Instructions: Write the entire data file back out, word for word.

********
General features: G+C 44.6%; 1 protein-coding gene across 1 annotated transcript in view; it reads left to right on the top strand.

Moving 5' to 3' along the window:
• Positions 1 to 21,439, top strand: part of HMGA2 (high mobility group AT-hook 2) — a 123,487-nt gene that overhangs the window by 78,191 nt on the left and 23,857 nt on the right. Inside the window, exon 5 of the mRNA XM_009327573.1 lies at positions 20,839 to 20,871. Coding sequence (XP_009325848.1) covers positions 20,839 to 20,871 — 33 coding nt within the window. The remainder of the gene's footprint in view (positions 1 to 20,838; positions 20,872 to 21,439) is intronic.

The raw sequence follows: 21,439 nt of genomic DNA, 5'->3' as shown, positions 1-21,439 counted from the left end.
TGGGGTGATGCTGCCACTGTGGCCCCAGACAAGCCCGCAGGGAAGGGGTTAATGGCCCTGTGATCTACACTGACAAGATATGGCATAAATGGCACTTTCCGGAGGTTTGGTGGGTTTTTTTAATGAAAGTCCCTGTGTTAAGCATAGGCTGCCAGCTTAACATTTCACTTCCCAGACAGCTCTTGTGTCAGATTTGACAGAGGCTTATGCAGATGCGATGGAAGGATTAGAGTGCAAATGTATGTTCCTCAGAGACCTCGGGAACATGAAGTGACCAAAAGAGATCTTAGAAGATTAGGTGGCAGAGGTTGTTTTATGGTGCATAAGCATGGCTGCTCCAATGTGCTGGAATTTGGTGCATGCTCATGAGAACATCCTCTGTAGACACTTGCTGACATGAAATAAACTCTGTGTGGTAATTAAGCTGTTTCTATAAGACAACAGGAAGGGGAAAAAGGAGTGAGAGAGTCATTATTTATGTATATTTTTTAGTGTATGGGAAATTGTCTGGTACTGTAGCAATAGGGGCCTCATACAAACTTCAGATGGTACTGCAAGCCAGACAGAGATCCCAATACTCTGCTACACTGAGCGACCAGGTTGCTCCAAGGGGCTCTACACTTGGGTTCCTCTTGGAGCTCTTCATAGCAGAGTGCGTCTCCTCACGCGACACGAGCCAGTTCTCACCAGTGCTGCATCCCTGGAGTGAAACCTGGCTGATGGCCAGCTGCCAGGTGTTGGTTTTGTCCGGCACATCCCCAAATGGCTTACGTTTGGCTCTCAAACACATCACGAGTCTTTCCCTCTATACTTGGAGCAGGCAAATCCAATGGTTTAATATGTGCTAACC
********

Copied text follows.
General features: G+C 44.6%; 1 protein-coding gene across 1 annotated transcript in view; it reads left to right on the top strand.

Moving 5' to 3' along the window:
• Positions 1 to 21,439, top strand: part of HMGA2 (high mobility group AT-hook 2) — a 123,487-nt gene that overhangs the window by 78,191 nt on the left and 23,857 nt on the right. Inside the window, exon 5 of the mRNA XM_009327573.1 lies at positions 20,839 to 20,871. Coding sequence (XP_009325848.1) covers positions 20,839 to 20,871 — 33 coding nt within the window. The remainder of the gene's footprint in view (positions 1 to 20,838; positions 20,872 to 21,439) is intronic.

The raw sequence follows: 21,439 nt of genomic DNA, 5'->3' as shown, positions 1-21,439 counted from the left end.
TGGGGTGATGCTGCCACTGTGGCCCCAGACAAGCCCGCAGGGAAGGGGTTAATGGCCCTGTGATCTACACTGACAAGATATGGCATAAATGGCACTTTCCGGAGGTTTGGTGGGTTTTTTTAATGAAAGTCCCTGTGTTAAGCATAGGCTGCCAGCTTAACATTTCACTTCCCAGACAGCTCTTGTGTCAGATTTGACAGAGGCTTATGCAGATGCGATGGAAGGATTAGAGTGCAAATGTATGTTCCTCAGAGACCTCGGGAACATGAAGTGACCAAAAGAGATCTTAGAAGATTAGGTGGCAGAGGTTGTTTTATGGTGCATAAGCATGGCTGCTCCAATGTGCTGGAATTTGGTGCATGCTCATGAGAACATCCTCTGTAGACACTTGCTGACATGAAATAAACTCTGTGTGGTAATTAAGCTGTTTCTATAAGACAACAGGAAGGGGAAAAAGGAGTGAGAGAGTCATTATTTATGTATATTTTTTAGTGTATGGGAAATTGTCTGGTACTGTAGCAATAGGGGCCTCATACAAACTTCAGATGGTACTGCAAGCCAGACAGAGATCCCAATACTCTGCTACACTGAGCGACCAGGTTGCTCCAAGGGGCTCTACACTTGGGTTCCTCTTGGAGCTCTTCATAGCAGAGTGCGTCTCCTCACGCGACACGAGCCAGTTCTCACCAGTGCTGCATCCCTGGAGTGAAACCTGGCTGATGGCCAGCTGCCAGGTGTTGGTTTTGTCCGGCACATCCCCAAATGGCTTACGTTTGGCTCTCAAACACATCACGAGTCTTTCCCTCTATACTTGGAGCAGGCAAATCCAATGGTTTAATATGTGCTAACC